- Using the ScriptManager
- Creating A WebService
- Making a Call To A WebService
- Returning Data To Caller
- Quick Recap and Summary
Ajax has become common place in almost all websites. Users get a faster web experience, at the cost of a slight bit of complexity to the developer. But it's the users who make the site and not the other way around, so it's totally a good route to take at times. There's tons of different ways to make AJAX requests in ASP.NET, and I'll be covering just one of them here today. It's probably one of the fastest ways to do it, and great if you're in a bit of a time crunch or new to this whole AJAX world. This post will assume that you already know the basics about AJAX, so I'll skip the preliminaries and get right to the fun stuff. I'm using Visual Studio 2013 for all of the screenshots and examples. I created a default test project so everything is right out of the box.
The ScriptManager component is what makes it possible to handle AJAX in such a fast and easy manner in .NET. It takes care of making sure the client side libraries are loaded and it manages all ASP.NET AJAX controls and web services in your web form. You can declare it in your web form by placing it directly after your main <form tag with runat="server". Be sure to place it inside the form tag, or you'll receive a runtime error. You can also place it in your MasterPage to avoid repeating it each time a page requires any AJAX functionality.
<asp:ScriptManager ID="ScriptManager1" runat="server">
<asp:ServiceReference Path="~/WebService.asmx" />
Path is the relative path of our Web Service.
The ScriptManager has many more exposed properties that you can set and play around with such as the timeout length for the request, the default error message and lots more stuff that I myself have not yet dove into. But for now, we can leave the control as is, and just set the path to the web service.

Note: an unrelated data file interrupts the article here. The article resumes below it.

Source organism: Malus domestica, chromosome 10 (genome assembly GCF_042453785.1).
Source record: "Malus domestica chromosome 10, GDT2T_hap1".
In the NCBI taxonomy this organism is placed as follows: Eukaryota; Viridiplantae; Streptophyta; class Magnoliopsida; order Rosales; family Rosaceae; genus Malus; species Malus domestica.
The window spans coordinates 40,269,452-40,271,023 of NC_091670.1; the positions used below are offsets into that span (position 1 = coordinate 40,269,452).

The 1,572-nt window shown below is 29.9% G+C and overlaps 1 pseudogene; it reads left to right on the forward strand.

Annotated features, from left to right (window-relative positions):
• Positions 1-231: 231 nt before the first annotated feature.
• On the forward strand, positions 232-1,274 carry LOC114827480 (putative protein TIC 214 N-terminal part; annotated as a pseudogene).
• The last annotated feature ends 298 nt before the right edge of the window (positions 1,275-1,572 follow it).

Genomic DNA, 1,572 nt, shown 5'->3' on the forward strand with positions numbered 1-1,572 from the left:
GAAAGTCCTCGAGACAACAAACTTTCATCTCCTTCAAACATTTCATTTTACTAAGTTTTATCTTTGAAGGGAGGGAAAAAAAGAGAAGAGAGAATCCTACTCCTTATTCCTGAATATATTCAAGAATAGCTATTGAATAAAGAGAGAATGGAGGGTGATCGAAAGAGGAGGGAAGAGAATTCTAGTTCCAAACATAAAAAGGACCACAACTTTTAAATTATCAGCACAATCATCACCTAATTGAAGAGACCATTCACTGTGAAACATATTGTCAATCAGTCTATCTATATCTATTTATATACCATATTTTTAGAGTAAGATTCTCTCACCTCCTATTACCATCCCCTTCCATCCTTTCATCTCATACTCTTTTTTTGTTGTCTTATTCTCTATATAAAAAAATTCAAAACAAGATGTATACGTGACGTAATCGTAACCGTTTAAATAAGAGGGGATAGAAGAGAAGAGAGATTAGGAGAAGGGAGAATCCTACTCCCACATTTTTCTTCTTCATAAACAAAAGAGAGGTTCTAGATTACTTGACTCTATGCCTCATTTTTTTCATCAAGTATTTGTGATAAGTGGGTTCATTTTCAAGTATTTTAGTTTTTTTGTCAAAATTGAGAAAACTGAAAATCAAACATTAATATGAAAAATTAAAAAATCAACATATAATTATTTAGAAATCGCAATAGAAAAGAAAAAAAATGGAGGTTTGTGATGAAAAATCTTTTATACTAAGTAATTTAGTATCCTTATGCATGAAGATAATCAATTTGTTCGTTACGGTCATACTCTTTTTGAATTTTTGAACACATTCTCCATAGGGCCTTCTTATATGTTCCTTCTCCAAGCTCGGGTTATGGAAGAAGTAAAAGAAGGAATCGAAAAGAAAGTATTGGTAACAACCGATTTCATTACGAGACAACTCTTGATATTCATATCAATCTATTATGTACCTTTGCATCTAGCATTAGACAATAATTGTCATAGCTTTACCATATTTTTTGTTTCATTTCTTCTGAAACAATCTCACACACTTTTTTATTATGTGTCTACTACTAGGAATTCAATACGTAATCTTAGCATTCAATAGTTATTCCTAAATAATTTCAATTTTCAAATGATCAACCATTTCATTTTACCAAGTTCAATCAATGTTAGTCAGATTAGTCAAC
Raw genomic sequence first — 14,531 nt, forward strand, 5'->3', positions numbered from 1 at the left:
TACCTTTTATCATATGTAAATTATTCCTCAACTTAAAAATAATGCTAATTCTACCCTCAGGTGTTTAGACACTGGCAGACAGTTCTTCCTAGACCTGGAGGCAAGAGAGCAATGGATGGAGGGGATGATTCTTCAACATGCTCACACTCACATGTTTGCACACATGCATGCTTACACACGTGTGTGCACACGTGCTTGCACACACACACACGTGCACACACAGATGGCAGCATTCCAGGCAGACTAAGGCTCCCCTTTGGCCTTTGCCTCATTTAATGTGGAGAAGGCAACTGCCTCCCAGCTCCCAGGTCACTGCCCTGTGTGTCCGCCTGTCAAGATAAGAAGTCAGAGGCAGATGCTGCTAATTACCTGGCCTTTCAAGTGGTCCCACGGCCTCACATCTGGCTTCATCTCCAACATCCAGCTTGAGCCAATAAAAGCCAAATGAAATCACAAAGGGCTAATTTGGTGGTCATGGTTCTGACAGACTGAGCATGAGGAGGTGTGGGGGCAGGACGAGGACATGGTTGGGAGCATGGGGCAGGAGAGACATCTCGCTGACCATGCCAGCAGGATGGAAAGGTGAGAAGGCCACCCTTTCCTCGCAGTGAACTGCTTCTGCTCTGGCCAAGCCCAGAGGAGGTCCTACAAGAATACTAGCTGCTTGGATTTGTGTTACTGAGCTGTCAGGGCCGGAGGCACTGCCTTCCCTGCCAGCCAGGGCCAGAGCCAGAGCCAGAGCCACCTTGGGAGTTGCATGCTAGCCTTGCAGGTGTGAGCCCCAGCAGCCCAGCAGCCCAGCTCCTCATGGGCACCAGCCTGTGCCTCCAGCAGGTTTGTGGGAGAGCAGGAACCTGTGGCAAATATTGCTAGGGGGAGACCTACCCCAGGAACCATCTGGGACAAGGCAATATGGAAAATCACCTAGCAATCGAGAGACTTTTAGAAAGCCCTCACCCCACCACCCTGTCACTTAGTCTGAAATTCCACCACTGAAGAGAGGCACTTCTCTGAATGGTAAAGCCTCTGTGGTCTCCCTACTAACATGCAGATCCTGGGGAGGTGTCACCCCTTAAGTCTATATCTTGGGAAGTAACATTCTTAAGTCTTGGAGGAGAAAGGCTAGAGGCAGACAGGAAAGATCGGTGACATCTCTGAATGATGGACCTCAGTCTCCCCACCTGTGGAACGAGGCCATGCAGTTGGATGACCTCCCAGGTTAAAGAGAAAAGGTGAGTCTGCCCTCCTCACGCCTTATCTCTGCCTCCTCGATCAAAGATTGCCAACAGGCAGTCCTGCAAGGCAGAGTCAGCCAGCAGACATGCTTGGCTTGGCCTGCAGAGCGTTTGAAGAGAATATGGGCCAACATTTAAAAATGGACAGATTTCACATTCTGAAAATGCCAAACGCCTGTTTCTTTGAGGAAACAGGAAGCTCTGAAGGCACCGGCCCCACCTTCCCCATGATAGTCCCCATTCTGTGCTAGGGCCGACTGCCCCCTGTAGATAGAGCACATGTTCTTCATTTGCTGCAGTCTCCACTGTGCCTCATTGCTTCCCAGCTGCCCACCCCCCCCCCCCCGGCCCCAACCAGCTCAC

Creating The Web Service
To create a Web Service in ASP.NET right click the project and Add New Item.
Select Web Service from the Add New Item dialog, give it a name and you're good to go. This will add two files to your project, the "ServiceName".cs file in your App_Code directory and the "ServiceName".asmx file in whichever directory you added the file to. We're only going to focus on the one in your App_Code directory for this post as that is where the codez go.
Now that we have our Web Service created we need to note a few things about it in order to have it function the way that we want it to. Be sure to uncomment the following line at the top of the newly created service. If you don't you wont receive an error message of any kind, but you won't be able to make any Ajax calls.
Also any functions that you plan to call through an AJAX request must be prefixed with the [WebMethod]
directive right before the function declaration.
Also note you can have any number of functions within the scope of the Web Service by just not including the [WebMethod] directive.
Calling The Web Service
With the WebService created in the App_Code folder we can now register it with the ScriptManager
control that we declared earlier in our main page and start to make AJAX calls to it.
Returning Data To The Caller
The callback function that you pass in to your request returns with it the data being sent from the WebService function. The WebService function can return almost any kind of data back to the caller, which makes it really efficient to use the built in .NET classes or your own predefined classes just as you would in any other context in your solutions.
I refer to the tall image on the left here as my next example. Notice the different return types for each WebMethod function. From string to List to even custom defined classes. You can return any normal type of data that you would use when posting the data.
It's this flexibility that makes the ScriptManager and WebService a quick and tidy approach when working with Ajax in ASP.NET. Much of the complexities are removed so that you can focus on the work instead of the usual code boilerplate.
Here you can see the various client calls to the WebService functions listed above. Each function call returns the appropriate. The Car class used in the example can have it's properties referenced as well so that you don't have to worry about serialization.
And here is the output to the above, just as we expect it. So with a tiny bit of initial setup and configuration we end up with a very convenient, and more important quick way, of working with AJAX in our ASP.NET projects. I hope that helped anyone who's new to ASP.NET AJAX or who was just looking for a different way of incorporating AJAX into their work. For any questions, comments, or hello's feel free to send me a message.
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Walter G. is a software engineer, startup co-founder, former CTO of several tech companies and currently teaches programming for a coding bootcamp. He has been blogging for the past 5 years and is an avid BMX rider, bio-hacker
and performance enthusiast.